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Inflation and Delta Variant Loom in Otherwise Strong Economic Picture for Nonprofits

By Michael Theis ~ JULY 30, 2021 ~ The Chronicle of Philanthropy

Most signs point to a booming economy. Economic output is up nationally, major stock indices continue to grow consistently, wages are rising, and consumers spent money. For fundraisers, this should be good news: A strong economy is generally good for raising money.

But this optimistic outlook is tinged with persistent inflation worries and looming uncertainty about the potential impact of efforts to contain the contagious Delta variant of the coronavirus that is wreaking havoc on unvaccinated people.

Experts suggest nonprofits keep an eye on the following indicators, which showed notable developments since our previous economic update.

Gross Domestic Product

Economic output recovers; growth fell short of projections

Over all, the national economy continued to grow in the second quarter, but more slowly than forecasters had projected. Gross domestic product increased at an annualized rate of 6.5 percent in the second quarter of 2021, according to new numbers released Thursday by the Bureau of Economic Analysis, up from the 6.3 percent annualized growth rate in the first quarter. The second-quarter growth rate fell far short of the predicted spike of at least 8.5 percent. Still, economic output has rebounded past pre-pandemic levels, adjusting for inflation, as consumer spending increased by 11 percent in the quarter.

But lingering inflation and the end of pandemic government aid programs are cutting into household incomes, a potential source of worry for fundraisers focused on smaller gifts and for charities that provide services to the poor. The price of basic consumer goods increased by 6.4 percent in the second quarter, up notably from the 3.8 percent increase seen in the first quarter. At the same time, household disposable income — the pool of money from which individual charitable donations and other nonessential expenditures are made — decreased by 26 percent in the second quarter.

Consumer Confidence

Down 5 percent since June

A slower-than expected economic recovery coupled with fears of growing inflation combined to cut consumer confidence by 5 percentage points in July, according to the University of Michigan’s consumer sentiment index.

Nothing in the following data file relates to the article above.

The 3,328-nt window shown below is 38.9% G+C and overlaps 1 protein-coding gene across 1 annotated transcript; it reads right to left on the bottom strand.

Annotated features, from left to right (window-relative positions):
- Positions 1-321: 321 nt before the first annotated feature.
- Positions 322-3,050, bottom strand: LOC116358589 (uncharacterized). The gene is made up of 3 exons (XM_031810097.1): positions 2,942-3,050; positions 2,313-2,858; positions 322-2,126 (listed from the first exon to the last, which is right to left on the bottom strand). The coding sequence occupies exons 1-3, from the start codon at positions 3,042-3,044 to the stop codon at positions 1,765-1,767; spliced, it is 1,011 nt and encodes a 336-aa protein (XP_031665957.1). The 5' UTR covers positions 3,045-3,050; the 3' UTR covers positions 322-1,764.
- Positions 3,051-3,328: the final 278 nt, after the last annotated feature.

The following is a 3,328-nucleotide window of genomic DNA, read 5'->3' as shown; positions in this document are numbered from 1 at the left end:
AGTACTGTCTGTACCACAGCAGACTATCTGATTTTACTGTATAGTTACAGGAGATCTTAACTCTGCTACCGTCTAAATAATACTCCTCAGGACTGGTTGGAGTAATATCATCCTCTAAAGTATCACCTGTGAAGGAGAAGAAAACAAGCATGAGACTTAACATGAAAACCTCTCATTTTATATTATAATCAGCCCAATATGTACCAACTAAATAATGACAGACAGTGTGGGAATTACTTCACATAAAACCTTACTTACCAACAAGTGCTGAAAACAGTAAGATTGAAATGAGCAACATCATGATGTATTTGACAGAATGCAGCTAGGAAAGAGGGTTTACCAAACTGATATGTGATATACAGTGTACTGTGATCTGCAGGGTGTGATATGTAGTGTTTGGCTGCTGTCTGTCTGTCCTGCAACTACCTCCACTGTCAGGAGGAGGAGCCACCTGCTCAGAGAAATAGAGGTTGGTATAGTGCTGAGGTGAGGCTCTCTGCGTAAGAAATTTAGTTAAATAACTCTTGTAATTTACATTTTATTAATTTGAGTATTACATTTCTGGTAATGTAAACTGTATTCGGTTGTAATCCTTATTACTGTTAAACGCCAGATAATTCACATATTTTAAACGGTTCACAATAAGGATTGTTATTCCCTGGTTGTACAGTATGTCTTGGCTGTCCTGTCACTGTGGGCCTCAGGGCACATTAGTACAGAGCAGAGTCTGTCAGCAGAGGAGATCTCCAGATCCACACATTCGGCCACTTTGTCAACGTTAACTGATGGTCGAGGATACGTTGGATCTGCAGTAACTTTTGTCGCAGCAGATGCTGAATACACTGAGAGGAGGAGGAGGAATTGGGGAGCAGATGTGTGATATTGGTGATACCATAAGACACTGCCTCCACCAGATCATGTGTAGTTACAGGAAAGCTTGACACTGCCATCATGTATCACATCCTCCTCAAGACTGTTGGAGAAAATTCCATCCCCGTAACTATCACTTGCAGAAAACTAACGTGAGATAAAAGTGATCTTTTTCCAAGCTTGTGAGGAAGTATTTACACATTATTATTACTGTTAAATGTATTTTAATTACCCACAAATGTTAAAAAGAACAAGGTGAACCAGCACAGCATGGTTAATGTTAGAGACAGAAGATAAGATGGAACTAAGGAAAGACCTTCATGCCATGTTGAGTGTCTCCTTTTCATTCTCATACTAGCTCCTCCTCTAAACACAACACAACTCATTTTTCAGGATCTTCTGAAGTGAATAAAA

For the first time this year, a survey conducted in early July found that higher-income households are beginning to put off big purchases as a result of inflation. Those economic concerns could spell trouble for fundraisers focused on wealthier donors, who until recently had been less affected by inflation.

“Inflation has put added pressure on living standards, especially on lower- and middle-income households, and caused postponement of large discretionary purchases, especially among upper-income households,” wrote Richard Curtin, chief economist for the University of Michigan’s Surveys of Consumers.

Stock Market

Major indices up 1 percent to 2 percent

Despite some market jitters about the spread of the Delta variant, the major stock indices rebounded to see positive gains over the past 30 days. With charitable giving so closely yoked to market performance, that’s good news for fundraisers.

The S&P 500 is up more than 2.3 percent from 30 days ago, the Dow Jones Industrial Average is roughly 1.5 percent higher, and the Nasdaq Composite Index is up just over 1 percent.


Hovering around 6 percent

The unemployment rate ticked up slightly from 5.8 percent to 5.9 percent in June. It has hovered around 6 percent since the start of the year. Roughly 9.5 million workers are unable to find work, compared with 5.7 million before the pandemic, when unemployment stood around 3.5 percent.

Studies show that high unemployment rates put a damper on charitable giving.

The nonprofit job market continues to recover. Charities added an estimated 60,000 jobs in June. An estimated 60 percent of nonprofit jobs lost during the pandemic have been recovered. Nonprofits still employ roughly 700,000 fewer workers than before the pandemic.We welcome your thoughts and questions about this article. Please email the editors or submit a letter for publication.

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